Yes BS, but as you say, he made his money buying and selling OLD boats.

    I have something outside his, and your, experience, a newish boat.

    And it is a high quality boat, it cost $410,000 US Dollars when delivered to the guy I bought it from. It had had little use and only 259 hours on the Yanmar 110HP Turbo Diesel when I bought it 4 seasons ago. It is 10 years old now, but has covered 13,500 NM in my ownership and another 650 engine hours. It is as comfortable as living at home with the benifit of a sea view each day.

    You also must not fall into the trap of rubbishing something because it would not meet your exacting requirements-it may very well be the answer to a maidens dream for someone else.

    I have a great sense of Dejavu-is this thread new-or have we heard all BS's stuff before...............
    Last edited by rotrax; 01-11-18 at 09:37.

  4. #64
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    Jun 2013
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    8,325

    Default Re: Steelboats

    Quote Originally Posted by SlowlyButSurely View Post
    Brent, do you have any experience or views regarding Mascoat DTM which is advocated by Michael Kasten as being preferable to sprayed foam?
    Bump.

    Also interested in mascoat.

  5. #65
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    855

    Default Re: Steelboats

    Quote Originally Posted by SlowlyButSurely View Post
    Brent, do you have any experience or views regarding Mascoat DTM which is advocated by Michael Kasten as being preferable to sprayed foam?
    I know nothing about it. Can you describe it for us.

  6. #66
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    Oct 2010
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    Default Re: Steelboats

    Quote Originally Posted by rotrax View Post
    Yes BS, but as you say, he made his money buying and selling OLD boats.

    I have something outside his, and your, experience, a newish boat.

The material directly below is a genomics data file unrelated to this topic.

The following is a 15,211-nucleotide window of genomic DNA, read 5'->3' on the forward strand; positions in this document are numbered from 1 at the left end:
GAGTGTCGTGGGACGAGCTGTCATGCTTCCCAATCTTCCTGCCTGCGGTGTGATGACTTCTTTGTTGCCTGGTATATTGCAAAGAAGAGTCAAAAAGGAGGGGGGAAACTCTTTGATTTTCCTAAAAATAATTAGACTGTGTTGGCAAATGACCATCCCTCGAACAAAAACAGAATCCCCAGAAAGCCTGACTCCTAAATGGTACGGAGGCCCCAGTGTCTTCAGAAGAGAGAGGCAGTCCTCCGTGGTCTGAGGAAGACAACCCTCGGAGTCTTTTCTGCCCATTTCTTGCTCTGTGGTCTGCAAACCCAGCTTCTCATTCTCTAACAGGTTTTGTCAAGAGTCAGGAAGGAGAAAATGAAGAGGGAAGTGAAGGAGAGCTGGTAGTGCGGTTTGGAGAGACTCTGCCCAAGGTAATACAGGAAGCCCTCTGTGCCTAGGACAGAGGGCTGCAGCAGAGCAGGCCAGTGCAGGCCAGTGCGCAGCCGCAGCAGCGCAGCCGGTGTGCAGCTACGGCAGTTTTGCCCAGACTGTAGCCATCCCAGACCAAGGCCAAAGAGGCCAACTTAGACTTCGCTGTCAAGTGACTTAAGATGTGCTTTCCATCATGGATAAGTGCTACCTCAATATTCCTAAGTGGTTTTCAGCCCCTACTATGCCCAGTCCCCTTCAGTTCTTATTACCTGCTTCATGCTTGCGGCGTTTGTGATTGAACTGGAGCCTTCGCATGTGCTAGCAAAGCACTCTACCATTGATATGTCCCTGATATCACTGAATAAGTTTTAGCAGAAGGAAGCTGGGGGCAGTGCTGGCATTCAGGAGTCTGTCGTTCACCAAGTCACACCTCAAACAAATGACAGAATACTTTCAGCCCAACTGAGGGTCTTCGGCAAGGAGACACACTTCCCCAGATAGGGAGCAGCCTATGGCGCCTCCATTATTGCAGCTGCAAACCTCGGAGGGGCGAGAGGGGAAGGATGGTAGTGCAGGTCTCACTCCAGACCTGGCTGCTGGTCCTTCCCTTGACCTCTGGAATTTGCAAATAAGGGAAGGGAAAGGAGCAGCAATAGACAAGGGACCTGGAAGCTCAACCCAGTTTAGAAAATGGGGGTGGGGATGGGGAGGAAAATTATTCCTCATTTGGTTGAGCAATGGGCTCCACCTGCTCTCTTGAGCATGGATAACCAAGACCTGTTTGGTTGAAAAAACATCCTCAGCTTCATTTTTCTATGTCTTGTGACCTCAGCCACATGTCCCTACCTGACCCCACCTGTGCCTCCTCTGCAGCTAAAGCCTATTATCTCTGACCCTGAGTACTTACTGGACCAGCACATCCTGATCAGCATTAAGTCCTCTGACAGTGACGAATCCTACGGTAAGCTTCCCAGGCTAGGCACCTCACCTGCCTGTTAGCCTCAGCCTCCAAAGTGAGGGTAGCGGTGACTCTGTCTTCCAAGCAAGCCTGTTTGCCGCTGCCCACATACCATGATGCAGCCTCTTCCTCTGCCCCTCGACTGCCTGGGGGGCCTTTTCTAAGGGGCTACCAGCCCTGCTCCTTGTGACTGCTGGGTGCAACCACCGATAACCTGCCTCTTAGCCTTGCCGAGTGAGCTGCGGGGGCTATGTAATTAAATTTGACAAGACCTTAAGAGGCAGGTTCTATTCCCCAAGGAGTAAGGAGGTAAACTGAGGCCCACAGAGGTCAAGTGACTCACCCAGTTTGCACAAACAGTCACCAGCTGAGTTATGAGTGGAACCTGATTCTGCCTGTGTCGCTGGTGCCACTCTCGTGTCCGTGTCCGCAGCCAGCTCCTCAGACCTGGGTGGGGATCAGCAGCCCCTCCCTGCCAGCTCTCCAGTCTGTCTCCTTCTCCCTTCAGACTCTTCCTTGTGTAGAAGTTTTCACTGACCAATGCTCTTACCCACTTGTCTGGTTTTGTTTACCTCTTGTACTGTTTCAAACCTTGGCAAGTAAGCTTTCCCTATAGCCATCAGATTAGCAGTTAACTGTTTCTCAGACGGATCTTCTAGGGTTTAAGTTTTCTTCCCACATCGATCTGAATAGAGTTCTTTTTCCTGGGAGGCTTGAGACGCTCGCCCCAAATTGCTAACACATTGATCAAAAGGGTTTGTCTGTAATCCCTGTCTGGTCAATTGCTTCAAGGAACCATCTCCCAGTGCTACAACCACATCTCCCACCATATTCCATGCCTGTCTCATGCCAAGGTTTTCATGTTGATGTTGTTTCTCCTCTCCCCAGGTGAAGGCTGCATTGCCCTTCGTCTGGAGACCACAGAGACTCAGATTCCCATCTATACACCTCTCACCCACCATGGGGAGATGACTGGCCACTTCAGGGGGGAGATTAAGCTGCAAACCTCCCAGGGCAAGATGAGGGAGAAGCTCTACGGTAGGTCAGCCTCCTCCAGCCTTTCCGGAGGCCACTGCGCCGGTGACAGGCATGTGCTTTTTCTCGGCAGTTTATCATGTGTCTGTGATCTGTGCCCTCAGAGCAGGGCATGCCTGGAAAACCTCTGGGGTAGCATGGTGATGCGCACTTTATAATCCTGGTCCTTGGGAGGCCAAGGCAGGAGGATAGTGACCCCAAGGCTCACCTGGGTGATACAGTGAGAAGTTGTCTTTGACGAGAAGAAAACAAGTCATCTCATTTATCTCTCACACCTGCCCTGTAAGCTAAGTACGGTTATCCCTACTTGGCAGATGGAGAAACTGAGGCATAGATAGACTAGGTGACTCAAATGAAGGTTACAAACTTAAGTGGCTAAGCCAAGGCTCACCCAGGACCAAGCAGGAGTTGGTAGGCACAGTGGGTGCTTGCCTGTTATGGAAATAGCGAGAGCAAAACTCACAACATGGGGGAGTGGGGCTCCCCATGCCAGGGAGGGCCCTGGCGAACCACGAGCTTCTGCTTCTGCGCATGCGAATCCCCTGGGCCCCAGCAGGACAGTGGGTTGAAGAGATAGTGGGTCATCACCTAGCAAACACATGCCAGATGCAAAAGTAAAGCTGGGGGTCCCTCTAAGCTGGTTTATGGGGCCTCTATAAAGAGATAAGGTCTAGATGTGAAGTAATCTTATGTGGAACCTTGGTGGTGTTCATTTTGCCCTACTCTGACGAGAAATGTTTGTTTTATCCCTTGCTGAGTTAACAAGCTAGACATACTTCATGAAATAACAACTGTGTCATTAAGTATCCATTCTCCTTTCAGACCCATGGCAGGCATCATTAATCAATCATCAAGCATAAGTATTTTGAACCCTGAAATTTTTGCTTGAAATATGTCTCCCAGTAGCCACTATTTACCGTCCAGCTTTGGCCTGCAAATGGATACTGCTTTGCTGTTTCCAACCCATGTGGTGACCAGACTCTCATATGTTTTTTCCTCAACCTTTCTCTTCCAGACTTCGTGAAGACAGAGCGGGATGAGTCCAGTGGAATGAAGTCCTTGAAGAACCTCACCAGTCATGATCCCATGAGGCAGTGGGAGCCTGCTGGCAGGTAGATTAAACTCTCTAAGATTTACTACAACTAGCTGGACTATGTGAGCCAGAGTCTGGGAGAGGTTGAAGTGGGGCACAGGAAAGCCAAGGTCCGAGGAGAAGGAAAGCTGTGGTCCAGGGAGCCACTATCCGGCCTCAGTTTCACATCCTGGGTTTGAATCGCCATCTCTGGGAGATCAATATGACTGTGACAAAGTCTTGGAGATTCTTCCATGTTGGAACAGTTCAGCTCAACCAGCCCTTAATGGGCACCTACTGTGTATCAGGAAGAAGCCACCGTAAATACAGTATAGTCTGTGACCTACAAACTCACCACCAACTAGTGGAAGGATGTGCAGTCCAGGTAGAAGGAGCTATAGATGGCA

And it is a high quality boat, it cost $410,000 US Dollars when delivered to the guy I bought it from. It had had little use and only 259 hours on the Yanmar 110HP Turbo Diesel when I bought it 4 seasons ago. It is 10 years old now, but has covered 13,500 NM in my ownership and another 650 engine hours. It is as comfortable as living at home with the benifit of a sea view each day.

    You also must not fall into the trap of rubbishing something because it would not meet your exacting requirements-it may very well be the answer to a maidens dream for someone else.

    I have a great sense of Dejavu-is this thread new-or have we heard all BS's stuff before...............
    The point I am making is price is no way to judge function.Get the logic wrong have a piece of crap no matter how much money you throw at a boat. Get it right and you can have an excellent boat for very little money.

  7. #67
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    Default Re: Steelboats

    Quote Originally Posted by Brent Swain View Post
    I know nothing about it. Can you describe it for us.
    Mascoat DTM is an anti-condensation coating that can be painted on over epoxy. See this article:

    http://www.kastenmarine.com/corrosion.htm

  8. #68
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    Default Re: Steelboats

    Quote Originally Posted by Brent Swain View Post
    The point I am making is price is no way to judge function.Get the logic wrong have a piece of crap no matter how much money you throw at a boat. Get it right and you can have an excellent boat for very little money.
    Then why use a long winded load of bolleux to tell us something we are all inteligent enought to know?

    I have two very excellent boats, the steel Hartley, fully equiped for cruising and liveaboard cost $8000 NZ. 4,000 Sterling four years ago.

    The Island Packet SP Cruiser was much more costly, but was certainly not expensive for a boat of its age and quality.

    Both were the price I was prepared to pay and I got exactly what I expected. No dissapointments.

    A truism I believe in, confirmed by over 50 years of wheeling and dealing is that anything you wish to sell is only worth what you can get for it.

    I am sure you find the same........................

  9. #69
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    Oct 2012
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    Southminster, essex
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    8,331

    Default Re: Steelboats

    Quote Originally Posted by Brent Swain View Post
    You only have direct experience of your sailing area, with relativly few boats in use, and a short season. You perhaps dont realise just how many yachts-GRP yachts at that-are in use 12 months of the year in the UK. Sail Training vessels with students doing RYA courses are going 24/7/365 round here-and, AFAIK, all use GRP boats. (Quote)